Debuting lightweight Conrad Martinez, 130, kicked off his career in impressive fashion as he dominated 40-fight veteran Manuel Rubalcava, 134, over four rounds. Rubalcava was a fighter who earned a reputation for durability and his performance against Martinez certainly added to that reputation. Although Rubalcava was game, he proved surprisingly difficult to hurt until a thudding shot upstairs dropped him in round three. And despite the knockdown the Mexican native was able to dig deep in his veteran bag of tricks to survive the round and go the distance. The scores proved academic with all three judges scoring the fight 40-35 for Martinez. With the win Martinez clearly established that he is a prospect worth keeping an eye on in future. Rubalcava sees his record fall to 4-35-1, 0 KOs, but despite his less than stellar record he continues to earn points for durability as he has been stopped in only ten of those fights.
In a surprisingly fun brawl, one day substitute Yhorhighness “Dangerous” Rezzaq stepped in for Desmond “Dez Mundo” Hill and won a four round unanimous decision over Mike Sanchez when Hill came in seven pounds overweight. Hill, who was recovering from an illness, was advised not to attempt to lose the additional weight, opening a spot for the colorful Rezzaq to step in. Rezzaq, who was admittedly not in shape, may have ended up with several moments where he might have regretted his decision, but he ultimately gritted out a tough, but lopsided, win in a fun back and forth brawl.
Although Rezzaq clearly won the fight, for the better part of four rounds Sanchez refused to take a backward step. However he paid a dear price for his determination, getting dropped twice in round one. Nonetheless Sanchez refused to lay down and continued to trade punches with the talented Hobbs native. Although Sanchez was rattled again in round two and dropped by a left hook in round three he simply refused to give up and actually had Rezzaq reeling late in the third round. By the end of the round the undefeated Rezzaq was holding on for dear life as the fans were on their feet. Both men threw all caution to the wind in round four and traded bombs with reckless abandon, and both men were rattled at times, but Despite his courage and determination Sanchez was unable to dig himself out of the hole he found himself in. All three judges scored the fight for Rezzaq, who saw his record improve to 2-0, 1 KO. With the loss Sanchez falls to 2-7, 2 KOs.
In an interesting crossroads fight between local lightweights, Ricardo Reyes stopped Jorrell Sparenberg at 2:17 of round two. Both Reyes and Sparenberg were boxers whose career started off on the wrong foot but for both men they had recently started to turn things around. Sparenberg lost his first three fights before he scored a first round knockout over Levi Lucero in fight number four, and Reyes had won his last two fights after starting his career 0-2. Reyes was the aggressor for the fight and dropped Sparenberg twice in the second round before referee David Rios waved the fight off at 2:17 of the second. With the win Reyes improves to 3-2, 2 KOs.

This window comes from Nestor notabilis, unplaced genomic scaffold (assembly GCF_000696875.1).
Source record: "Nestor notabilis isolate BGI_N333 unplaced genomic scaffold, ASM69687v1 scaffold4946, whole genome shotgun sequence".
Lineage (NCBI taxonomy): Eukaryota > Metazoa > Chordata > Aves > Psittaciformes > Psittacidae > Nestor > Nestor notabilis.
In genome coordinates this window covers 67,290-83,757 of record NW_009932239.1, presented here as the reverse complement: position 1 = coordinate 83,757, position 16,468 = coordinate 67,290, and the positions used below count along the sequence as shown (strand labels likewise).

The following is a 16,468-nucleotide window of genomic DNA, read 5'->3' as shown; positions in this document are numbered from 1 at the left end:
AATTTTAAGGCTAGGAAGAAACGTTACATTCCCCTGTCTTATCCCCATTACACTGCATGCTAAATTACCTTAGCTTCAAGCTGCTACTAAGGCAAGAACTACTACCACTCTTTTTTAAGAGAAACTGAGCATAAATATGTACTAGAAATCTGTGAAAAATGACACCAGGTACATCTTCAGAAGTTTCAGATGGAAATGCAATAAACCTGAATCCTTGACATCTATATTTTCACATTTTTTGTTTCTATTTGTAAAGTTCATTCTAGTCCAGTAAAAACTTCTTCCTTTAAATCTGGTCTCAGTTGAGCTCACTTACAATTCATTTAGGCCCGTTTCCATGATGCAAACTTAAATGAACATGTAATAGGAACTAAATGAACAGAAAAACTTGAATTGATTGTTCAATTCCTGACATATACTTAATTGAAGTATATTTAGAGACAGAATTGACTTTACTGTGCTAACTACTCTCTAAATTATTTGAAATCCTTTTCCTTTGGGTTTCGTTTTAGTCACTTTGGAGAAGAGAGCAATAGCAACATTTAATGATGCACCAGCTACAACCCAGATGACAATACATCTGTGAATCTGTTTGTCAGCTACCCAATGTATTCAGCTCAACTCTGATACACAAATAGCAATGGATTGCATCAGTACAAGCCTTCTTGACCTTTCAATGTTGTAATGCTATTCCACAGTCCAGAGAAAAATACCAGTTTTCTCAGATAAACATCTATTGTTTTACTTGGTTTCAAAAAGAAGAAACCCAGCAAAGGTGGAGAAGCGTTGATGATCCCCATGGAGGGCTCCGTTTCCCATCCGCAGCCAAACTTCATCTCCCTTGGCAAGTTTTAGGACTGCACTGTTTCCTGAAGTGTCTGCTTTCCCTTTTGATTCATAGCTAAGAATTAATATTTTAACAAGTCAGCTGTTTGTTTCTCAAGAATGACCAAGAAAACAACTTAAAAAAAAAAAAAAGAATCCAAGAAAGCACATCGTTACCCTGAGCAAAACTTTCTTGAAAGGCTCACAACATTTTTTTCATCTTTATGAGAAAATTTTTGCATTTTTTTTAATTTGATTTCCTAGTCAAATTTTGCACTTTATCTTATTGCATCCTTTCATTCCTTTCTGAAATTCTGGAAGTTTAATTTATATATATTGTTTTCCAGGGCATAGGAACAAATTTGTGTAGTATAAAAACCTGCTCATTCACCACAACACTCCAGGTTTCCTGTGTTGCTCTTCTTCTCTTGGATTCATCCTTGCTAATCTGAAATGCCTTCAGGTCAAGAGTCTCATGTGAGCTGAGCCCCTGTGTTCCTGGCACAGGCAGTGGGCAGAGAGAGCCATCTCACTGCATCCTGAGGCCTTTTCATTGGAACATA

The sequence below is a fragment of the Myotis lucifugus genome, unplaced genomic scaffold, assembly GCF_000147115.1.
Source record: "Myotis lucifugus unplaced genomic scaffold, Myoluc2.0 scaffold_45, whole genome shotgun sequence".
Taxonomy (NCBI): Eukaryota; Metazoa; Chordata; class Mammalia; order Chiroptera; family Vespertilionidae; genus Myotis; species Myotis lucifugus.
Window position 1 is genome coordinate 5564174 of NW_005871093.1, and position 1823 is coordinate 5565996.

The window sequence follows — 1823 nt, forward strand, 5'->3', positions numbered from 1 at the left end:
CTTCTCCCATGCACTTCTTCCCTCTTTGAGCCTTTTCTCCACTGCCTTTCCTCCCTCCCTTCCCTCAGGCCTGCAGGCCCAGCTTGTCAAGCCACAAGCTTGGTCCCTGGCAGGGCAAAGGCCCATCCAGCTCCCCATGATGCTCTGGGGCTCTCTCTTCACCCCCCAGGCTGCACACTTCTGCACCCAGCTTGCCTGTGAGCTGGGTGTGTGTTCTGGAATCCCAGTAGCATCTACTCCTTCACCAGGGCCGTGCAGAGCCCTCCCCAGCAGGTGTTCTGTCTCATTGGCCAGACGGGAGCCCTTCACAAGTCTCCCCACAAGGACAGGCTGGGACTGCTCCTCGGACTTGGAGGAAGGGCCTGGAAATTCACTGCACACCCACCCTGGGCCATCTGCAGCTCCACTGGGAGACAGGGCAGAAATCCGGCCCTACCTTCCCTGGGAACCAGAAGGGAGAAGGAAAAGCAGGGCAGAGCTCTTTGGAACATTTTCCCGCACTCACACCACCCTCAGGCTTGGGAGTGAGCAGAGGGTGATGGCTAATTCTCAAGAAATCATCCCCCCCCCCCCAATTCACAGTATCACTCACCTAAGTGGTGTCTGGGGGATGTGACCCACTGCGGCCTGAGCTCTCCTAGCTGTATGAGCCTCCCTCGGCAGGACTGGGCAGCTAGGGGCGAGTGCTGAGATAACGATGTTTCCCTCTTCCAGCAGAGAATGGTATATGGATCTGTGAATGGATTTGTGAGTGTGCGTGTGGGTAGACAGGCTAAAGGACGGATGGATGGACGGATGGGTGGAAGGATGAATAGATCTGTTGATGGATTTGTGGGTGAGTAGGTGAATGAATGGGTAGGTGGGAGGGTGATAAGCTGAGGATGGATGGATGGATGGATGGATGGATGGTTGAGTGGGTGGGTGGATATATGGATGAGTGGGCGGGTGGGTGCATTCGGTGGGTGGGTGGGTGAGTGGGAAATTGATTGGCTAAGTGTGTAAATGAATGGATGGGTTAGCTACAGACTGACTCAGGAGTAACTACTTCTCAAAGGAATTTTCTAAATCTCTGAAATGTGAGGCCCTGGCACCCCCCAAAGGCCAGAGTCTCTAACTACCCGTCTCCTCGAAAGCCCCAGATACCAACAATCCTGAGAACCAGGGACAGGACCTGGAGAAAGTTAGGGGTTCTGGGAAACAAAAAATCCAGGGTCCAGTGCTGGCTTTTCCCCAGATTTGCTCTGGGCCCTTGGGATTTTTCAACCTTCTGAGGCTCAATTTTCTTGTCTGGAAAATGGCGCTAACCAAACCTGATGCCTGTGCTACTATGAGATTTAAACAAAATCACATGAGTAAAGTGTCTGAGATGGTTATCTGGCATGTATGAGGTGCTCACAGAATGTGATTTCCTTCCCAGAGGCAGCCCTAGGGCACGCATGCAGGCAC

In a minor upset Farmington’s Jonathon Abeyta, 248.8, scored a third round TKO victory over Ricky Martinez, 247, of Levelland, Texas. Martinez came our aggressively in the opening round and dropped the New Mexican in the opening minute with a crisp combination upstairs. He continued to dominate the round and even dropped Abeyta a second time with a left hand in the closing seconds of the round. But after Abeyta came back strong in the second half of the second round Martinez elected not to come out for round three. It was unclear if an injury was the reason that Martinez elected not to come out considering how big of a lead he undoubtably had going into the second half of the four round fight. Both men were making their professional debut.
In a special feature that proved historic for all the right reasons, Anthony Sanchez scored a third round TKO over Daniel Arriaga of Dimmit, Texas in the first bare knuckle boxing match in modern New Mexico history. The brawl was everything it was billed up to be as both men tasted the canvas and landed heavy blows. Without a doubt the fight was a crowd pleaser and it seems a certainty that bare knuckle boxing will be back in New Mexico again before long. One fight, the Mark Martinez versus Roman Huerta heavyweight fight, was scrapped on the day of the event when Martinez sent a text message to promoter Isidro Castillo indicating he no longer was interested in boxing.